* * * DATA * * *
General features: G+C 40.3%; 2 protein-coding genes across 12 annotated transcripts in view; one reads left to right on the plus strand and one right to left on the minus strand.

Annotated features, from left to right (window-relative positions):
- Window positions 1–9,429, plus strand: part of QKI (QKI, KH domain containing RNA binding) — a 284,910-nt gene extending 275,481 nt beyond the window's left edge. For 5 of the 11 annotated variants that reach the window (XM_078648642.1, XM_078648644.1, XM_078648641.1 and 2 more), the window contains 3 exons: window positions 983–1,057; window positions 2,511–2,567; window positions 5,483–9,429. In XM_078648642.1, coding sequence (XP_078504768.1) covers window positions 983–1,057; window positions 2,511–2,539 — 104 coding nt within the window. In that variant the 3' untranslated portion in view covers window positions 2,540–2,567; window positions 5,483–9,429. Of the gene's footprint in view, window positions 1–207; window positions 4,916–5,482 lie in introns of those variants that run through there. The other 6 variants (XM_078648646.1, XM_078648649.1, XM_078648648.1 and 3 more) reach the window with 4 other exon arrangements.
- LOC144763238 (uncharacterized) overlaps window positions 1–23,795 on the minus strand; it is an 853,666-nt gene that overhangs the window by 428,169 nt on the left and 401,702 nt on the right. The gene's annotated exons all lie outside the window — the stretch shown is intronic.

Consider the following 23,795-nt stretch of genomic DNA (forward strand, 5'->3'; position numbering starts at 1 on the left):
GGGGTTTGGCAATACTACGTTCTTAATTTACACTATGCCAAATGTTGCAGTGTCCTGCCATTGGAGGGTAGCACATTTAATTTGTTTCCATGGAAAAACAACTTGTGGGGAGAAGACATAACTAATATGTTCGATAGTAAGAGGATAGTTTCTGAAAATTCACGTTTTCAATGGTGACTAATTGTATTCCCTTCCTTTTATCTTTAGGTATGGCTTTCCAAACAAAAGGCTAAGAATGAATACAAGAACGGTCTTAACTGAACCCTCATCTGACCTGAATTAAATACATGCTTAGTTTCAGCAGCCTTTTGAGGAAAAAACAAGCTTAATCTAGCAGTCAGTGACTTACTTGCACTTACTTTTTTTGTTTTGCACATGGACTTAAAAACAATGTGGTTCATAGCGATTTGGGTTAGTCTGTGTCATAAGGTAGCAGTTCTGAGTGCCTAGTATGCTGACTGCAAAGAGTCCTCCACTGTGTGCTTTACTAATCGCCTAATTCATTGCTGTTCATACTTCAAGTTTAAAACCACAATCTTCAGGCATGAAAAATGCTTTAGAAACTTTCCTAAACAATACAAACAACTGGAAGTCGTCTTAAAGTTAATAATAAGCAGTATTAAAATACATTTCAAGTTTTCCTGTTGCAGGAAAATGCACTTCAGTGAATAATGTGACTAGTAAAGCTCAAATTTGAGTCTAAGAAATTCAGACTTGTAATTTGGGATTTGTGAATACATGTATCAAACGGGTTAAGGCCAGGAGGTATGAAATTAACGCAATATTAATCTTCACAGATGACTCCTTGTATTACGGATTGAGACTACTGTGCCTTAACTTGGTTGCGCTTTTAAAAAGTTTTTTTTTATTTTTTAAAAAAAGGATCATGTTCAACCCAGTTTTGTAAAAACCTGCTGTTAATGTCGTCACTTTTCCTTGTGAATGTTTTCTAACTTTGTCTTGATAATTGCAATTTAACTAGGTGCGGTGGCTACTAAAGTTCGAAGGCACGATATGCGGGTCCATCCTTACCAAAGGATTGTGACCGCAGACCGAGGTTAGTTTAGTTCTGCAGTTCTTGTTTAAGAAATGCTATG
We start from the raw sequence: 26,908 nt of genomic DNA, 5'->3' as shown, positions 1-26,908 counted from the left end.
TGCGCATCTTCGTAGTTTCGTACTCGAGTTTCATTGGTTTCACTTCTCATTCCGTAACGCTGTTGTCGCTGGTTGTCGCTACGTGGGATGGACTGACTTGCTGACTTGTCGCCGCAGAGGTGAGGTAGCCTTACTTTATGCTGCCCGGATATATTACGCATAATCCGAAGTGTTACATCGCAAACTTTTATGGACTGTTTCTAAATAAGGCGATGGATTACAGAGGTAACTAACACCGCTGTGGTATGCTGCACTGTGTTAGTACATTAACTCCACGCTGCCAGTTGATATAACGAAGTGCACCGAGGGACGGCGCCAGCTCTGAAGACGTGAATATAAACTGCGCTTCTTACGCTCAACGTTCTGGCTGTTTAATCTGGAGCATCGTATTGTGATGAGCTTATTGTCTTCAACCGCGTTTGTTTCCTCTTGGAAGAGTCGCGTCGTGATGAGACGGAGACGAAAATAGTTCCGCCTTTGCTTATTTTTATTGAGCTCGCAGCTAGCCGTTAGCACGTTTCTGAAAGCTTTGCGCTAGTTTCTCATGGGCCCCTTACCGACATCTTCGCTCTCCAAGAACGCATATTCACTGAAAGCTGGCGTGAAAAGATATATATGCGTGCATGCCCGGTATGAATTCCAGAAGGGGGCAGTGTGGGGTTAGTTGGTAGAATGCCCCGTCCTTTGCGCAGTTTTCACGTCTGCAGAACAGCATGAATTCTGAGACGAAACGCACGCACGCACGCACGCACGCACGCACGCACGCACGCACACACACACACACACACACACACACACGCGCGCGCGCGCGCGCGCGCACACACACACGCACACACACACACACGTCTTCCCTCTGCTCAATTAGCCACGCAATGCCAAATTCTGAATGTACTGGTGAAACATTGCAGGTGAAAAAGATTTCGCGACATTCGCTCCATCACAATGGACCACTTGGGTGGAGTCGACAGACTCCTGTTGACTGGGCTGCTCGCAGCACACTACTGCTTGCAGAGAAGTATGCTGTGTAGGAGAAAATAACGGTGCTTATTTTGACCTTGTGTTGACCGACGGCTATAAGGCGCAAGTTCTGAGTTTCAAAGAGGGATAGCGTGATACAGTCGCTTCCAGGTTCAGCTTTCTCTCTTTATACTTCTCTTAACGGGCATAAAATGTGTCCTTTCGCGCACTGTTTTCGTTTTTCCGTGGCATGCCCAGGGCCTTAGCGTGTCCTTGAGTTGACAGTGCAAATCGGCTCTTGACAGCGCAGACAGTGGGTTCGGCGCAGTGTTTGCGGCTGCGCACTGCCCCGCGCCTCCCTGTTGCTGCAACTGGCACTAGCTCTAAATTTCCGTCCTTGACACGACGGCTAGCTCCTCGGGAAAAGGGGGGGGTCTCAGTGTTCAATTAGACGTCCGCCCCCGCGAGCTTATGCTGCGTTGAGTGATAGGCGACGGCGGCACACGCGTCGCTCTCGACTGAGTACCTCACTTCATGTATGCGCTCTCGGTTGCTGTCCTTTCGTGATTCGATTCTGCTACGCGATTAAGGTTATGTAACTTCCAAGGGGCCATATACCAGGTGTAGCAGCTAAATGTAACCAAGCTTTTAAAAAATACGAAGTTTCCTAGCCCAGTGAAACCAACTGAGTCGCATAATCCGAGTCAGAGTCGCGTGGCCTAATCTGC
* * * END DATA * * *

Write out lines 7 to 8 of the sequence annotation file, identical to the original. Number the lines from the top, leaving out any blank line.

We start from the raw sequence: 26,908 nt of genomic DNA, 5'->3' as shown, positions 1-26,908 counted from the left end.
TGCGCATCTTCGTAGTTTCGTACTCGAGTTTCATTGGTTTCACTTCTCATTCCGTAACGCTGTTGTCGCTGGTTGTCGCTACGTGGGATGGACTGACTTGCTGACTTGTCGCCGCAGAGGTGAGGTAGCCTTACTTTATGCTGCCCGGATATATTACGCATAATCCGAAGTGTTACATCGCAAACTTTTATGGACTGTTTCTAAATAAGGCGATGGATTACAGAGGTAACTAACACCGCTGTGGTATGCTGCACTGTGTTAGTACATTAACTCCACGCTGCCAGTTGATATAACGAAGTGCACCGAGGGACGGCGCCAGCTCTGAAGACGTGAATATAAACTGCGCTTCTTACGCTCAACGTTCTGGCTGTTTAATCTGGAGCATCGTATTGTGATGAGCTTATTGTCTTCAACCGCGTTTGTTTCCTCTTGGAAGAGTCGCGTCGTGATGAGACGGAGACGAAAATAGTTCCGCCTTTGCTTATTTTTATTGAGCTCGCAGCTAGCCGTTAGCACGTTTCTGAAAGCTTTGCGCTAGTTTCTCATGGGCCCCTTACCGACATCTTCGCTCTCCAAGAACGCATATTCACTGAAAGCTGGCGTGAAAAGATATATATGCGTGCATGCCCGGTATGAATTCCAGAAGGGGGCAGTGTGGGGTTAGTTGGTAGAATGCCCCGTCCTTTGCGCAGTTTTCACGTCTGCAGAACAGCATGAATTCTGAGACGAAACGCACGCACGCACGCACGCACGCACGCACGCACGCACGCACACACACACACACACACACACACACACGCGCGCGCGCGCGCGCGCGCACACACACACGCACACACACACACACGTCTTCCCTCTGCTCAATTAGCCACGCAATGCCAAATTCTGAATGTACTGGTGAAACATTGCAGGTGAAAAAGATTTCGCGACATTCGCTCCATCACAATGGACCACTTGGGTGGAGTCGACAGACTCCTGTTGACTGGGCTGCTCGCAGCACACTACTGCTTGCAGAGAAGTATGCTGTGTAGGAGAAAATAACGGTGCTTATTTTGACCTTGTGTTGACCGACGGCTATAAGGCGCAAGTTCTGAGTTTCAAAGAGGGATAGCGTGATACAGTCGCTTCCAGGTTCAGCTTTCTCTCTTTATACTTCTCTTAACGGGCATAAAATGTGTCCTTTCGCGCACTGTTTTCGTTTTTCCGTGGCATGCCCAGGGCCTTAGCGTGTCCTTGAGTTGACAGTGCAAATCGGCTCTTGACAGCGCAGACAGTGGGTTCGGCGCAGTGTTTGCGGCTGCGCACTGCCCCGCGCCTCCCTGTTGCTGCAACTGGCACTAGCTCTAAATTTCCGTCCTTGACACGACGGCTAGCTCCTCGGGAAAAGGGGGGGGTCTCAGTGTTCAATTAGACGTCCGCCCCCGCGAGCTTATGCTGCGTTGAGTGATAGGCGACGGCGGCACACGCGTCGCTCTCGACTGAGTACCTCACTTCATGTATGCGCTCTCGGTTGCTGTCCTTTCGTGATTCGATTCTGCTACGCGATTAAGGTTATGTAACTTCCAAGGGGCCATATACCAGGTGTAGCAGCTAAATGTAACCAAGCTTTTAAAAAATACGAAGTTTCCTAGCCCAGTGAAACCAACTGAGTCGCATAATCCGAGTCAGAGTCGCGTGGCCTAATCTGC